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Title: Array auto-calibration
Author: Willerton, Marc
ISNI:       0000 0004 2742 0187
Awarding Body: Imperial College London
Current Institution: Imperial College London
Date of Award: 2013
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In this thesis, efficient methods are presented to calibrate large or small aperture array systems containing different types of uncertainties. specifically the challenge of reducing the number of external sources required to calibrate an array is addressed and array calibration methods suitable for use when sources may be operating in the "near-far" field of the array are developed. Together, this can ease the overheads involved in calibrating and recalibrating an array system. In addition to presenting novel array calibration algorithms, this thesis also presents a novel transformation allowing a planar array to be expressed as a virtual uniform linear array of a much larger number of elements. This allows the array manifold of a planar array, which in general consists of non-hyperhelical curves, to be expressed using a number of hyperhelices which each correspond to the array manifold of a linear array. This hyperhelical structure has the potential to ease calibration overheads as well as having many other potential applications in array processing. This thesis presents novel pilot and auto array calibration schemes for estimating different types of array uncertainties. A novel pilot calibration algorithm is proposed whereby a single source transmitting from a known location (i.e. a pilot) at two carrier frequencies is used to estimate geometrical uncertainties in a planar array. This is achieved by exploiting the frequency dependence on the boundary between the "near-far" and "far" field of the array. In addition, an auto-calibration method is presented which doesn't require any external sources to estimate array uncertainties. Here, geometrical, complex gain and local oscillator (i.e. frequency and phase) uncertainties associated with the array elements are considered. In this approach, array elements transmit in turn to the others which operate as an array receiver. Large and small array apertures are investigated. Throughout the thesis, extensive computer simulations are presented to analyse the performance of the algorithms developed.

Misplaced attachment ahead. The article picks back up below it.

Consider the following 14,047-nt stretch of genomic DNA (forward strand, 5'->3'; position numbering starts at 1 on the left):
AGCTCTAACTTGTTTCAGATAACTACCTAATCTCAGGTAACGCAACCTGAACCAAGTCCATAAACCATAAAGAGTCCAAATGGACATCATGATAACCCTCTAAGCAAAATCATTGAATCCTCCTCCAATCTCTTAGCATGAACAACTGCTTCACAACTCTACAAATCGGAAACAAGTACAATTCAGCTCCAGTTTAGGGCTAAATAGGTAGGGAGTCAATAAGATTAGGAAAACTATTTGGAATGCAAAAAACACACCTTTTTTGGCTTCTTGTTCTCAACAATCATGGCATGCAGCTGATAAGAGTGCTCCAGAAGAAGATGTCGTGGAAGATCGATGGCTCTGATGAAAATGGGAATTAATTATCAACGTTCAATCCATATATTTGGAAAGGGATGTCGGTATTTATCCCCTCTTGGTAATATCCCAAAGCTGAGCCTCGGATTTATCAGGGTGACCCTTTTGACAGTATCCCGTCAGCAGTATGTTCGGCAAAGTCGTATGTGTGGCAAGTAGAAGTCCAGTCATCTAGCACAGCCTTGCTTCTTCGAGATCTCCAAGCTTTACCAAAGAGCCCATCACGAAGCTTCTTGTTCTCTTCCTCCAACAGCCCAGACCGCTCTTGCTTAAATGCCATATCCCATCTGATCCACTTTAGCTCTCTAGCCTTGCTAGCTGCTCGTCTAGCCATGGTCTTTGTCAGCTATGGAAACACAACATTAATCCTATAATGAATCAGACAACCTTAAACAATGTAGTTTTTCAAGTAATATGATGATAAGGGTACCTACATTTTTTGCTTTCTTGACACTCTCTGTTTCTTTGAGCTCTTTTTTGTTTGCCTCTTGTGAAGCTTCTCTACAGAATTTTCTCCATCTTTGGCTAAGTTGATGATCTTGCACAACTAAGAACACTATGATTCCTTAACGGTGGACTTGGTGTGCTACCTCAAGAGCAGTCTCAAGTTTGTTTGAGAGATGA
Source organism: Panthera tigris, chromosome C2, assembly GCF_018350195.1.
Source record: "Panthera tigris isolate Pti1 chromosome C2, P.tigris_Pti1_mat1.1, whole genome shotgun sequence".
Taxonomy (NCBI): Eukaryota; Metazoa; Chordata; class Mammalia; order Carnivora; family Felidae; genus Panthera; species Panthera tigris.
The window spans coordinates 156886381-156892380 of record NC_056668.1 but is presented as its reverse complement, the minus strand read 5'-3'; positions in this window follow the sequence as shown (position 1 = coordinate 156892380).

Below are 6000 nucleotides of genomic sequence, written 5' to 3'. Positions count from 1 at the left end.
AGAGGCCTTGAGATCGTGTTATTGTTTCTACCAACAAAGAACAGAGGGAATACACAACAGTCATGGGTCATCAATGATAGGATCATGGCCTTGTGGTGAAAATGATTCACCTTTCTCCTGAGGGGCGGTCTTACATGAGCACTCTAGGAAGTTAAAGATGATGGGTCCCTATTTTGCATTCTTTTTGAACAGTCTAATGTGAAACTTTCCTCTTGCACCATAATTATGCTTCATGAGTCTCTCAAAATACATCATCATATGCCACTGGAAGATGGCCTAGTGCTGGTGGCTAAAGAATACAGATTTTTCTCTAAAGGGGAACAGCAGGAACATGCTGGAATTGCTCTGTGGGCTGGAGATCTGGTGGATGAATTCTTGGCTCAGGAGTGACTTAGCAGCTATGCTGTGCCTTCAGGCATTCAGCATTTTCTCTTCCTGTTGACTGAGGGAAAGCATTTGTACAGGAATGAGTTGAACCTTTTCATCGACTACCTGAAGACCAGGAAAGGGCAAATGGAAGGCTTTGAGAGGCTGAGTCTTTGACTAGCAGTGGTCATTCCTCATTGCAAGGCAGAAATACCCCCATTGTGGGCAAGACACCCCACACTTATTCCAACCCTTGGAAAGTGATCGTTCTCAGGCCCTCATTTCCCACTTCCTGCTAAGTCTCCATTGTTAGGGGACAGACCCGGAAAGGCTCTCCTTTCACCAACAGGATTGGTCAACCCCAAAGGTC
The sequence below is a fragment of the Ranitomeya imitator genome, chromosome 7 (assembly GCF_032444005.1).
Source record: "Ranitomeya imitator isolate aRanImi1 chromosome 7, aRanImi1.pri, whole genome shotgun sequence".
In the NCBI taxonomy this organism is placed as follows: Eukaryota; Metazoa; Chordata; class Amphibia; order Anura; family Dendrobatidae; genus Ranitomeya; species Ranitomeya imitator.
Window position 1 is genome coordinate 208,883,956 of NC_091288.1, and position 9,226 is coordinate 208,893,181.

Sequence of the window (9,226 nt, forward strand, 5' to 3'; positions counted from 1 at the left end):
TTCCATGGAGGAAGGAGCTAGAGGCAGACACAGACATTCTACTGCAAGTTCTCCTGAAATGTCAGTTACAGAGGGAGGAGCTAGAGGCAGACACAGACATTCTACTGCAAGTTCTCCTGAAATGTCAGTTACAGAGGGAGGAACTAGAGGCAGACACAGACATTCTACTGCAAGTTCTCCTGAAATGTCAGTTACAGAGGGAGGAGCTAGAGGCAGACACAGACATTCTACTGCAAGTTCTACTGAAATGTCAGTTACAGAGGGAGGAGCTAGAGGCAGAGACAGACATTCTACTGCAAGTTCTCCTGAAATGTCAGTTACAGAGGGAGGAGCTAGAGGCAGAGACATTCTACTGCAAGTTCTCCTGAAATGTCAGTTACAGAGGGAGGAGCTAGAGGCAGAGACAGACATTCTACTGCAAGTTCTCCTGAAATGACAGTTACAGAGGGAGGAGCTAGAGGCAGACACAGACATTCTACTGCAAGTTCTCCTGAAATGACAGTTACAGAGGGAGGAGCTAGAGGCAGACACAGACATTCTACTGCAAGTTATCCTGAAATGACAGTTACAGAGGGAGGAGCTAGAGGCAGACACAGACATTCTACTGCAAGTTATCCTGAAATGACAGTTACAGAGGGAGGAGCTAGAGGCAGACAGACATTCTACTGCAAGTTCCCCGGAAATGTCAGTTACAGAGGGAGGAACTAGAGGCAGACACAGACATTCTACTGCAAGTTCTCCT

Supervisor: Manikas, Athanassios Sponsor: Not available
Qualification Name: Thesis (Ph.D.) Qualification Level: Doctoral